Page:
Wage agreement at Hungarian Post averts planned strike action

An agreement on wage developments for 2008 between the biggest state-owned company, Hungarian Post, and the trade unions was finalised the day before strike action was due to take place. The government used the agreement reached at Hungarian Post to facilitate consensus among social partners at the National Interest Reconciliation Council on recommendations for annual wage increases; it also served as a benchmark for national-level negotiations.

Details of agreement

On 13 December 2007, the 2008 wage agreement for postal workers was concluded as a result of the National Property Management Council (Nemzeti Vagyongazdálkodási Tanács, NVT), a public body exercising ownership rights over Hungarian Post (Magyar Posta, MP), accepting the company’s business plan for 2008.

The deal brokered between MP and the company’s 38,621 employees provided for an average pay rise of 7.5% for 2008; this represents the fourth successive year in the history of MP that annual wage negotiations have been successful. The 2008 wage increase will result in a higher percentage of pay for low-paid workers – a 10% pay rise for the two lowest earning groups – and a smaller (5%) rise for the highest earning group. The agreement also stipulated an increase in the quality bonus that workers may receive for improving the standard of postal services, along with showing initiative in their work or giving an outstanding performance in selling other related services, such as insurance schemes or lottery tickets. Agreement had also been reached previously on increasing the annual value of the cafeteria allowances, including for instance meal and internet vouchers, and support for workers with children starting school, from HUF 160,000 (about €618 as at 23 January 2008) to HUF 190,000 (€734).

Interestingly, the agreement replicates exactly the conditions agreed a year before – a 7.5% average salary increase and a rise of HUF 30,000 (€116) in the value of the extra-wage allowance.

Position of trade unions

The agreement was signed by seven out of nine trade unions representing workers at MP, which included the two main representative unions: the Postal Trade Union (Postások Szakszervezete, PSZ), affiliated to the National Association of Hungarian Trade Unions (Magyar Szakszervezetek Országos Szövetsége, MSZOSZ), and the Independent Trade Union of Postal Workers (Postások Független Szakszervezete, POFÜSZ), affiliated to the National Federation of Works Councils (Munkástanácsok Országos Szövetsége, MOSZ) (see also the Hungarian contribution to the EIRO comparative study on Industrial relations in the postal sector). The seven signatory trade unions altogether cover 99% of all postal workers in Hungary. The two trade unions that did not sign the agreement were the Trade Union of Delivery Workers (Kézbesitők Szakszervezete, KÉSZ), the youngest postal trade union, and the Postal Interest Protection ‘92 (Postai Érdekvédelem ‘92, PÉV92), representing 300 and 200 workers, respectively.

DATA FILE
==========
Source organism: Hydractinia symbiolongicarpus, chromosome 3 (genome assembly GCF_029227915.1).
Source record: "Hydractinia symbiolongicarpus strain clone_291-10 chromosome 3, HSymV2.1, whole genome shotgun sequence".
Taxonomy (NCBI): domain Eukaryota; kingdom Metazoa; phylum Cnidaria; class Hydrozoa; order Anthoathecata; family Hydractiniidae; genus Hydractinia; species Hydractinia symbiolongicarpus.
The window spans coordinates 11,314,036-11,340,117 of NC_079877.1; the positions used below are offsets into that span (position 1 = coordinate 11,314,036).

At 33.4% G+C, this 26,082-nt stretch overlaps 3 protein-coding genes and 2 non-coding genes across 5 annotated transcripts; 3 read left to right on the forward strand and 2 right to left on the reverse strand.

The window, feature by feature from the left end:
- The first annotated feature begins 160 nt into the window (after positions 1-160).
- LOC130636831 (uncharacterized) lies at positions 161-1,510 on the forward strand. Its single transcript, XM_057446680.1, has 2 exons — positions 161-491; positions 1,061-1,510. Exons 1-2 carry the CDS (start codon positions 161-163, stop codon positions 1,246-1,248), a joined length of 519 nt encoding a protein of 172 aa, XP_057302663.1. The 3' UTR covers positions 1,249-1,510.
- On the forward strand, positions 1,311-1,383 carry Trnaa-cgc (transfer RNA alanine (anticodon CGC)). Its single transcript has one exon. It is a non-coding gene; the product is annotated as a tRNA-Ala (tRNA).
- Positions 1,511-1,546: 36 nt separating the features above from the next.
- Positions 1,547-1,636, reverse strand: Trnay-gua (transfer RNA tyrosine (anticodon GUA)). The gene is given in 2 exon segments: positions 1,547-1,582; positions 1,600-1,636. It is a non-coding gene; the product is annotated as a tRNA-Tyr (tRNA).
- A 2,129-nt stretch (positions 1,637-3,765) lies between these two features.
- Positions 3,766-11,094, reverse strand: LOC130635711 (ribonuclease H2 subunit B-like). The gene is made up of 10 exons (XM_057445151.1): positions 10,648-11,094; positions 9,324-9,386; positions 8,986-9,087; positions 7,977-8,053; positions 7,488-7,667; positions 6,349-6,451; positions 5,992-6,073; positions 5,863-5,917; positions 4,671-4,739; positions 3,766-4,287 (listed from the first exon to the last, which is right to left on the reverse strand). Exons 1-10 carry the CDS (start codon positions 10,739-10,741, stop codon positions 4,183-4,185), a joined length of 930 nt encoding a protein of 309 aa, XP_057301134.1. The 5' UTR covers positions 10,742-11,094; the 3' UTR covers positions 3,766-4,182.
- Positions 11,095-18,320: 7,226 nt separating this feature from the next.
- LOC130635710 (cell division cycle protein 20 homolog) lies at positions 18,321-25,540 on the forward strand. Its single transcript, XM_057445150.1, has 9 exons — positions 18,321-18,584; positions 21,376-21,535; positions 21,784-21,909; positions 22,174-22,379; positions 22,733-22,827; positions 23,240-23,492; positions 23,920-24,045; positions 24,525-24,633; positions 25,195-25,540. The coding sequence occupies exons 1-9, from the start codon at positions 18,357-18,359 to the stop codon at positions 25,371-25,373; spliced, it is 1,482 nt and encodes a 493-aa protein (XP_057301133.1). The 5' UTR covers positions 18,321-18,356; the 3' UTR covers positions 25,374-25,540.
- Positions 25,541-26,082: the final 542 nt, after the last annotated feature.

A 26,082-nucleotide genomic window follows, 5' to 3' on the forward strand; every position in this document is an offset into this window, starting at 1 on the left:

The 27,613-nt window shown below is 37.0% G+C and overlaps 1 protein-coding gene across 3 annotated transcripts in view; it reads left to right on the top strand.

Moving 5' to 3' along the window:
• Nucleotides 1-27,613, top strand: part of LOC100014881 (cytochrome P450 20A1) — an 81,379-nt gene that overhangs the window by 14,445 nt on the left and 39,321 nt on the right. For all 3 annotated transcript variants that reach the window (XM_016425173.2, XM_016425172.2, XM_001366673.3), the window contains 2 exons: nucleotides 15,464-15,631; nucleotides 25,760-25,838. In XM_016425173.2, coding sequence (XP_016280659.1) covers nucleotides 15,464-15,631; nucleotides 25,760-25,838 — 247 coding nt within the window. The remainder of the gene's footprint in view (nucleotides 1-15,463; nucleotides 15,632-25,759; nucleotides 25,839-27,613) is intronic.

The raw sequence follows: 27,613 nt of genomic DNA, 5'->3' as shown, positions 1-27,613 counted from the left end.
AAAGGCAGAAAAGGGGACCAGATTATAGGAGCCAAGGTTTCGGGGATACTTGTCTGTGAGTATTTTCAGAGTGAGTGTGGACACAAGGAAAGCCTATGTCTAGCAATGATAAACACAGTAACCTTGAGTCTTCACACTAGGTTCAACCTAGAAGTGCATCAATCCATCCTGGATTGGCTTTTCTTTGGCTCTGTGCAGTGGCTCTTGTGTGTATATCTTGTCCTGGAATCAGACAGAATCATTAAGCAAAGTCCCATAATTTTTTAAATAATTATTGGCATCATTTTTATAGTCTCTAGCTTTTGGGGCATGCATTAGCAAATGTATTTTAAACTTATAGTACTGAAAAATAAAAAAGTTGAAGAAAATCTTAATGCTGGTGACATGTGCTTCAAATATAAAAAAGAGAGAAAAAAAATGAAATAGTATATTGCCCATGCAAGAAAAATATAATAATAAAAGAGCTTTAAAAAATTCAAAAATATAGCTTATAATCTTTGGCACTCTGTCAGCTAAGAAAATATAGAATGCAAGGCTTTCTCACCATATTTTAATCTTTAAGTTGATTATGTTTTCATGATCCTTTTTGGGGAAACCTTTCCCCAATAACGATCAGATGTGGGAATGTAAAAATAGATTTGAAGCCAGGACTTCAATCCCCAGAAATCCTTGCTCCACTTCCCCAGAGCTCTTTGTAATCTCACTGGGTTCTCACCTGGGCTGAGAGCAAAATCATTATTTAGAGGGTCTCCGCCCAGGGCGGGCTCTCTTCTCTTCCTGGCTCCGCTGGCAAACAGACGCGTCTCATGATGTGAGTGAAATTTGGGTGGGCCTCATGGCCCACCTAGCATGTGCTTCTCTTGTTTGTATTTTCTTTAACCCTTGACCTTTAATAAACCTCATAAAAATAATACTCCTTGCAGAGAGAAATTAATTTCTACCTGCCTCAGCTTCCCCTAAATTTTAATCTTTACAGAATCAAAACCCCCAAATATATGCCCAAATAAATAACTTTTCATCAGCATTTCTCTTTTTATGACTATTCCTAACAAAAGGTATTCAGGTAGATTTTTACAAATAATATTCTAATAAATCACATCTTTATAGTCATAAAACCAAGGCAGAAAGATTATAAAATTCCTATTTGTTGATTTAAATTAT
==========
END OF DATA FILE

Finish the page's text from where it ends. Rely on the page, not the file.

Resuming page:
Strike against low wages of delivery workers

The postal sector, unlike other strategic sectors of the Hungarian economy, is virtually free from strikes. Notwithstanding, on the morning of 16 November 2007, KÉSZ organised a one-hour warning strike to highlight the low wages of postal delivery workers who may be paid as little as HUF 80,000 (€309) a month before taxation, even after counting several years of service to the company. However, the national media, just like MP itself, downplayed the relevance of the strike action. As a result, KÉSZ embarked on organising another strike for 18 December 2007, pushing for a 30% pay rise for all postal delivery workers. A wage agreement was finally signed by the majority of trade unions in the postal sector, including PSZ and POFÜSZ. Consequently, KÉSZ had no choice but to call off the strike and accept the verbal promise from directors of MP that, during the first quarter of 2008, negotiations on the wage demands made by KÉSZ would continue.


At the same time, difficult and lengthy wage negotiations were taking place at the National Interest Reconciliation Council (Országos Érdekegyeztető Tanács, OÉT) in relation to recommendations for annual wage increases. Compared with previous years, the social partners did not reach agreement until 21 December 2007, when they finally accepted a 5%–7.5% increase as the recommended range for lower-level wage settings. The agreement reached between the biggest state-owned employer, MP, and its workforce only days earlier could be interpreted in two ways. First, the government was able to convince the main social partner organisations to come to an agreement by allowing the management of MP to make some concession for the trade unions. Therefore, the agreement in the postal sector somehow sets a benchmark for national negotiations by helping to push higher employers’ wage offers and to lower employee demands. Secondly, postal workers will get the highest recommended wage rise in the state-owned sector in 2008.

Márk Edelényi and László Neumann, Institute for Political Science, Hungarian Academy of Sciences

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